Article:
APRIL 14, 1911


Miss Mida Brown closed her school here last Fri and had an entertainment Sat night, consisting of dialogues, recitations and Tableaus.
The program was well rendered owing to the good training she had given the pupils. As the night was very rainy, and the audience not large, the entertainment will be repeated on Sat night, April 22, 1911 at the school house. Admission, 5c. Proceeds for the school library.
Miss Eva Mott was a Keyser visitor Tues.
Mr Wheat Clary of Ohio, is visiting his sister, Mrs V M Grayson.


Will Flory of Basche, was up here from Sat. to Mon. enjoying himself.
D B Arnold and wife came down Fri to visit a few weeks. They are up at Old Fields a few days first of this week.
J B Leatherman was down at Abe's Sat and Sun preaching, and brought home with him Miss Effie Betson, who will make her home with Mrs Leatherman for a while. Also James Biser has hired with Mr Leatherman for the summer.
It is said that on next Sat there will be a meeting at the church at 10 am in the interest of creating and organizing a mutual insurance company for property.
No oats sown and no potatoes or corn planted yet so far as I know.
Rev J J Shaffer of Berlin Pa, has been engaged to conduct the series of meetings here the first week in Oct and attend the Love Feast on the 7th of that month.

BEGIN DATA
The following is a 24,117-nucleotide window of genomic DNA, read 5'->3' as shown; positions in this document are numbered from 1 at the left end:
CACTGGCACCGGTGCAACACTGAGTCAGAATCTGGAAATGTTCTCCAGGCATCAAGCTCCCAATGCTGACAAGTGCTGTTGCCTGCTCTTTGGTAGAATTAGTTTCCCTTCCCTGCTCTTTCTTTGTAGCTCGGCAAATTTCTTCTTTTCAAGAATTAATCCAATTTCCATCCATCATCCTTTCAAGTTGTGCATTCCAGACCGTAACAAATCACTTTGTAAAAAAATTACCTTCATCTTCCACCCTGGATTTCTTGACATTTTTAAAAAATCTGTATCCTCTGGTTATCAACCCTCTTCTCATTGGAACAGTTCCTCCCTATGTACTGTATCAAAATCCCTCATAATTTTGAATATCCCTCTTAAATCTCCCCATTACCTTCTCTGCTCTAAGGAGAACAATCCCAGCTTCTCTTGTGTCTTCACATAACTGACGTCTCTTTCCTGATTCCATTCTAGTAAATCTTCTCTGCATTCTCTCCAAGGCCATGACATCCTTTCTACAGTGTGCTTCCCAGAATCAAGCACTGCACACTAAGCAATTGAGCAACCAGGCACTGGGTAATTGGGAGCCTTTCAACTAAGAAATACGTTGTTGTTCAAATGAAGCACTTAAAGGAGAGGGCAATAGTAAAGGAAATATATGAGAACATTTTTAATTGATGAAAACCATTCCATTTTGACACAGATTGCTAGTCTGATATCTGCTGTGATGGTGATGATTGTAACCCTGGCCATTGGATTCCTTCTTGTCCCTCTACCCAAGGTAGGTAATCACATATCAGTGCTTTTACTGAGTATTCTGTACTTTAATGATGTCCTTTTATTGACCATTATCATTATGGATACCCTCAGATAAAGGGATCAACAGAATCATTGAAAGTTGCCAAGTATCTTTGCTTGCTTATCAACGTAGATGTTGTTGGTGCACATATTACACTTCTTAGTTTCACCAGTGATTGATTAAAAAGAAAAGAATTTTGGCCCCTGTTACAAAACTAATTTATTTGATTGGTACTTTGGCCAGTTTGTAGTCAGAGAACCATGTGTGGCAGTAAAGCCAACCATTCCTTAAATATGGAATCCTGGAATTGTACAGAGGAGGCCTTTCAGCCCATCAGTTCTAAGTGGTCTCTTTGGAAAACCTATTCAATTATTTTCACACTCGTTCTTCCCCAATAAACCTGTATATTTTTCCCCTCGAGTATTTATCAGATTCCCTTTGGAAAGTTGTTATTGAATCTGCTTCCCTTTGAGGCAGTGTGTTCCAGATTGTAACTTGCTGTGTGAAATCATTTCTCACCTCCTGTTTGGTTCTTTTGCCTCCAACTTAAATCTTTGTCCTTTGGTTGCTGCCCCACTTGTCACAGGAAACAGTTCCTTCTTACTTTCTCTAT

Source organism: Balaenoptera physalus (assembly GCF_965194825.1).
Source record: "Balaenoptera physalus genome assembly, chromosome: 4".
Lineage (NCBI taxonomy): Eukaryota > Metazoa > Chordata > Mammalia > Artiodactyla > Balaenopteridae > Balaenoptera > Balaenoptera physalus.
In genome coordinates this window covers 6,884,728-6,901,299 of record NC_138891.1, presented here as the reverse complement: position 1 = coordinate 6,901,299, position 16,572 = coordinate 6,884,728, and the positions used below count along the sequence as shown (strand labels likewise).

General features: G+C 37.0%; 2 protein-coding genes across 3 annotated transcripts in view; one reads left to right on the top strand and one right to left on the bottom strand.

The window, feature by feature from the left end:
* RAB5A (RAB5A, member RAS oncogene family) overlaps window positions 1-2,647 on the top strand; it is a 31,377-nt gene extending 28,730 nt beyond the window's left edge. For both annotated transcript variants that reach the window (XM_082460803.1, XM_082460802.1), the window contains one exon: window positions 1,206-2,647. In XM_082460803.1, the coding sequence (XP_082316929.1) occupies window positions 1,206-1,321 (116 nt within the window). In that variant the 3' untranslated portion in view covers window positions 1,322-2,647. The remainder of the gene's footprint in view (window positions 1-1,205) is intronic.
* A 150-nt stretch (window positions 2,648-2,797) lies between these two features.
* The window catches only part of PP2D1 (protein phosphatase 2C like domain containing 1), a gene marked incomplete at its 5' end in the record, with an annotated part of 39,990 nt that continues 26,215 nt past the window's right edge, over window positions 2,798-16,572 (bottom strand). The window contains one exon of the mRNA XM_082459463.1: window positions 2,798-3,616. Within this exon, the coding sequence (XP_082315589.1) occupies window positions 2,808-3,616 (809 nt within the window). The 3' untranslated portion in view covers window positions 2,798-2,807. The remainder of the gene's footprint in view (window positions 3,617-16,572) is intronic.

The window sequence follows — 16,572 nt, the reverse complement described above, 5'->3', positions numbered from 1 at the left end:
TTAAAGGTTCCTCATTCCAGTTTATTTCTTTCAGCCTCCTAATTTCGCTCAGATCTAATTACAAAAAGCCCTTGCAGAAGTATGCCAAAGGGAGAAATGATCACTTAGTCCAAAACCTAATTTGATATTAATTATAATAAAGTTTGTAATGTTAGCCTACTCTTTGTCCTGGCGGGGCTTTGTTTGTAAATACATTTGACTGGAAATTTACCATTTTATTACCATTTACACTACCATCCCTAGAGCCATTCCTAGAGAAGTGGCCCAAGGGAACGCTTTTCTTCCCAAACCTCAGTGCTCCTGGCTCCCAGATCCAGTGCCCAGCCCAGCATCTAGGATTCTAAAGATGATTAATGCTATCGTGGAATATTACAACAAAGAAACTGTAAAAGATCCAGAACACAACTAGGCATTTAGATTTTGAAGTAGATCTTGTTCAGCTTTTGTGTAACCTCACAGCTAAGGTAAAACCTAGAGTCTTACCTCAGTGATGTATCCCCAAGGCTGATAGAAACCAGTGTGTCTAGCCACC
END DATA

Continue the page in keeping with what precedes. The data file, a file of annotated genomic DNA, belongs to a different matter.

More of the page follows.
Since Mr Fred Bane has gone to Parsons, Mr Patrick McNally, the owner of the hotel property, has taken charge of the business and is now running a first class hotel.
Rev L C Messick and family returned last Fri and the same evening at the parsonage, received a severe pounding. It was administered in a pleasant way and was received in the same spirit. All enjoyed the occasion.
An accident occurred in No 4 mine last Sat. A cross-piece broke and let in a large amount of earth which covered a horse and shut some men in the mine for awhile. Harry Burke seized Robert McDonald, a cripple man, and saved him from harm, but was himself struck by the crosspiece and his leg broken above the ankle. Both bones were broken. the horse was unhurt.
Miss Adna Middleton, who was home for some time indisposed has returned to her position in the McIntyre store, at Thomas.
Lee Keller has moved to Oakmont. David Downey has moved to Potomac Manor, and Mrs Richard Keller to Blaine.
We are sorry to learn of the death of William Sayres, aged 30 years, who was killed in the mine at Wabash last Tues. He was struck on the back of his head by a falling prop and lived but a short time. Funeral at Nethkin Hill on Thurs afternoon of this week.
Rev J W Bedford has been sent to this charge again and began his ministerial labors last Sun.